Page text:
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Most of the public’s exposure to natural radiation comes from radon, which can be found in homes, schools and office buildings. The illustration shows the sources of radon that can accumulate in buildings.

Most radon in homes comes from radon in the soil that seeps into homes through cracks in the foundation or slab. The amount of radon in the soil varies widely and depends on the chemical makeup of the soil. There can be large house-to-house differences in soil radon concentrations. The only way to know is to test.

Radon is also found in the water in homes, particularly homes that have their own wells rather relying on municipal water. When the water is agitated, as when showering or washing dishes, radon escapes into the air. However, radon from water in the home generally contributes only a small proportion (less than 5%) of the total radon in indoor air in most housing. Municipal water systems hold and treat water, which helps to release radon, so that levels are very low by the time the water reaches our homes. But people who have private wells, particularly in areas of high radium soil content, may be exposed to higher levels of radon.

The EPA estimates that the national average indoor radon level in homes is about 1.3 pCi/l of air. We also estimate that about one in 15 homes nationwide has levels at or above the level of 4 pCi/L, the level at which the EPA recommends taking action to reduce concentrations. Levels greater than 2,000 pCi/L of air have been measured in some homes. The only way you can know if there is radon in your home is to test for it.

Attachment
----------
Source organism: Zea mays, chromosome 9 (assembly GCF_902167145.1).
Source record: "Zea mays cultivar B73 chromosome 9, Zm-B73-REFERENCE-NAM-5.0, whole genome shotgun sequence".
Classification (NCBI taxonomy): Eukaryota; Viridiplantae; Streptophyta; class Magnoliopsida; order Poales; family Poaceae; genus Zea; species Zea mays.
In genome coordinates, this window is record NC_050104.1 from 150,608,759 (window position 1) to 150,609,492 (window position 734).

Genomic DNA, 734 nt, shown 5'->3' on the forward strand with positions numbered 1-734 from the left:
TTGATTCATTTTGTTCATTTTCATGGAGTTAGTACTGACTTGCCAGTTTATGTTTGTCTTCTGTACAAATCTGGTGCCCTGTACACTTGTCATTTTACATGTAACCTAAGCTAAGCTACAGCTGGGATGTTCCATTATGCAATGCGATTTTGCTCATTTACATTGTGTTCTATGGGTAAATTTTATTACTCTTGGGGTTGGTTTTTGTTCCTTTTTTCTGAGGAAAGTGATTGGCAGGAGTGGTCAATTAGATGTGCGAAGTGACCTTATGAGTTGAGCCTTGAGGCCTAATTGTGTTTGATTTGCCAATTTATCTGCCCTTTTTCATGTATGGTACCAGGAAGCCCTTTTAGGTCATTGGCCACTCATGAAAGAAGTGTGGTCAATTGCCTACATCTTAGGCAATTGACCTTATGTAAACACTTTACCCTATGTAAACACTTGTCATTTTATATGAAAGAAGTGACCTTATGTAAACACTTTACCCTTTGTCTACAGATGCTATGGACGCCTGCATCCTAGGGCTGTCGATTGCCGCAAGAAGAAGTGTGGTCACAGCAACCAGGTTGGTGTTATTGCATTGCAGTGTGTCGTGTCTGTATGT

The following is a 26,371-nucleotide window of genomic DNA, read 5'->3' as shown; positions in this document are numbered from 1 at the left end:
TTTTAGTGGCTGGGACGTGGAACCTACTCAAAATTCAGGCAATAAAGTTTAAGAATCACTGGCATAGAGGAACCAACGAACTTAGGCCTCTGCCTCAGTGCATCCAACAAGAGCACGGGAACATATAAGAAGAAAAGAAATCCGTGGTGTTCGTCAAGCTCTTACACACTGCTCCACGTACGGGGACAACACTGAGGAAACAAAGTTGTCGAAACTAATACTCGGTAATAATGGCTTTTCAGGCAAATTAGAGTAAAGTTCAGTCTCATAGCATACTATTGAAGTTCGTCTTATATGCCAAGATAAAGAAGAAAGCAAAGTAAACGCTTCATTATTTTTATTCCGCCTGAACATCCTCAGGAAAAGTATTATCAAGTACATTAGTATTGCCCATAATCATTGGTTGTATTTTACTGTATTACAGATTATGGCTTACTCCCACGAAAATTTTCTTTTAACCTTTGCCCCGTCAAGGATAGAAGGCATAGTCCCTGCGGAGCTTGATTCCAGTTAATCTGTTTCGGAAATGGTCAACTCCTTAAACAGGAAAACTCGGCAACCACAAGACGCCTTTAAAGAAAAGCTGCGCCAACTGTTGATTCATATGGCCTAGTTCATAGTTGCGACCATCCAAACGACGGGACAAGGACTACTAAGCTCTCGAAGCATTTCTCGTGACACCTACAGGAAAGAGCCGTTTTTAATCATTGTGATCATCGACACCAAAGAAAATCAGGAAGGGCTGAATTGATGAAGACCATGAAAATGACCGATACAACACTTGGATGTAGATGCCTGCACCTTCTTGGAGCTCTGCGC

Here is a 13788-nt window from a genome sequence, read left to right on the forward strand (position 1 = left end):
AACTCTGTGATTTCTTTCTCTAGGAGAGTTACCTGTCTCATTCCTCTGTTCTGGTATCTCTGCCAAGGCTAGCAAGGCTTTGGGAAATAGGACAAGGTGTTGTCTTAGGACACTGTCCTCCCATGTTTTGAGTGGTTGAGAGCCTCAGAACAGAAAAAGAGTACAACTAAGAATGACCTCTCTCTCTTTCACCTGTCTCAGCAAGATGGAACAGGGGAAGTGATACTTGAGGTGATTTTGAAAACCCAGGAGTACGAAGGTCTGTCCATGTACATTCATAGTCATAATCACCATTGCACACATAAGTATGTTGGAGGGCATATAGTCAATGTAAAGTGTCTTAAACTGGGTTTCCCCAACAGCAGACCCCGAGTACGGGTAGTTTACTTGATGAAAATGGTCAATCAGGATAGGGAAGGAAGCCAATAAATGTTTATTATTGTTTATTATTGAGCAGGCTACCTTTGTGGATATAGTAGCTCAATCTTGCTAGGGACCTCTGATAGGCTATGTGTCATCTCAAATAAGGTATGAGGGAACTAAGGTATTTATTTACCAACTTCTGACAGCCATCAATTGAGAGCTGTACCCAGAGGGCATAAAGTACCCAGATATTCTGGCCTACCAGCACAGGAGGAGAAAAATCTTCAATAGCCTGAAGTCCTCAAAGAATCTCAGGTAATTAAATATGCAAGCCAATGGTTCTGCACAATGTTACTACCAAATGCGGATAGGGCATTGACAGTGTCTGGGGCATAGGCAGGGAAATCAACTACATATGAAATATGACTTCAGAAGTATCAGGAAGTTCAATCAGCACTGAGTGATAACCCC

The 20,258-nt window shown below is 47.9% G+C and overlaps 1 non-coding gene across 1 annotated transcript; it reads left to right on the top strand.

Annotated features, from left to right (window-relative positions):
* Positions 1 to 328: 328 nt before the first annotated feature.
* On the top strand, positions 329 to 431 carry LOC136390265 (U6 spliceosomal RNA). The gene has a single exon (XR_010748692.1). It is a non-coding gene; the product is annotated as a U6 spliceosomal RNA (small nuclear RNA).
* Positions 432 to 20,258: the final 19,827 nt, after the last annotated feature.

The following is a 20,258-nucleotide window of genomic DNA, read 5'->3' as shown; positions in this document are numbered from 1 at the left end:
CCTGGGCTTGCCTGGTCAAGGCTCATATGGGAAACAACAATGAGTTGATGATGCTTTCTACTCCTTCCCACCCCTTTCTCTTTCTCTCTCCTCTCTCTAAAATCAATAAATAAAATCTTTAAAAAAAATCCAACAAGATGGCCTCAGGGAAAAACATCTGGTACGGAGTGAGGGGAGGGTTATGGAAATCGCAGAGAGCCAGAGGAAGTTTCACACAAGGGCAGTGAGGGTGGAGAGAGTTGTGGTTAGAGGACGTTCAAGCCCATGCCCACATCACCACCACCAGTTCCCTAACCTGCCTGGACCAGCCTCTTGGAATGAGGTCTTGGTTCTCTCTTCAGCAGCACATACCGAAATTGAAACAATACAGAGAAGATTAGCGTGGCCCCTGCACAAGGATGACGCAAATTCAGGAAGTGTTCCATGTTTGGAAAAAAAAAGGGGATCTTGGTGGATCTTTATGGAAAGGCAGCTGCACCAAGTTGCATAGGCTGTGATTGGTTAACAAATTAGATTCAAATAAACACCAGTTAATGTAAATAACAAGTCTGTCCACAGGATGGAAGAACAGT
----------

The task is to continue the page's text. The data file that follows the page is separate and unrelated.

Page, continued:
Continuous Radon Monitoring

This device measures radon and produces results in pCi/L. This detection category includes devices that record real-time, continuous measurements of radon gas over a series of minutes, and then report the results in hourly increments. Air is either pumped (in active mode) or diffuses (in passive mode) into a counting chamber, which is typically a scintillation cell or ionization chamber. The RDPs are filtered out. Alpha particles are counted from radon (active mode) or radon and its RDPs (passive mode). The result using this type of detector is normally available at the completion of the test in the home or building without additional processing or analysis. These detectors are usually deployed for a minimum of 48 hours.
When an alpha-scintillation cell is used, the room air is continuously collected in a scintillation cell, and the RDPs are filtered out. The alpha particles cause the cell’s scintillation material coating to release light. The “glows” are then counted by a photo-multiplier tube.

When a pulsed ion chamber is used, the ions are created from the alpha radiation. The ions are detected by the electrometer. The test produces results in short-term averages.

When a solid-state silicon detector is used, the alpha particles from the radon and its RDPs impact a silicon chip. The impacts produce electrical pulses. The pulses are measurable and counted, and the counts are averaged. This test is passive only. It needs a power supply, and it has relatively low efficiency.

Activated Charcoal Absorption

These devices utilize an airtight container filled with activated charcoal and covered with a screen and filter. The detector is opened in the area to be sampled and exposed to the air for a specified period of time. Radon present in the air adsorbs onto the charcoal, adsorption being a process by which gases or vapors condense to create a thin film. At the end of the sampling period, the container is sealed and then sent to a laboratory for analysis using a scintillation detector. Charcoal detectors may be subject to effects from drafts and high humidity. These detectors are normally deployed for measurement periods of two to seven days.

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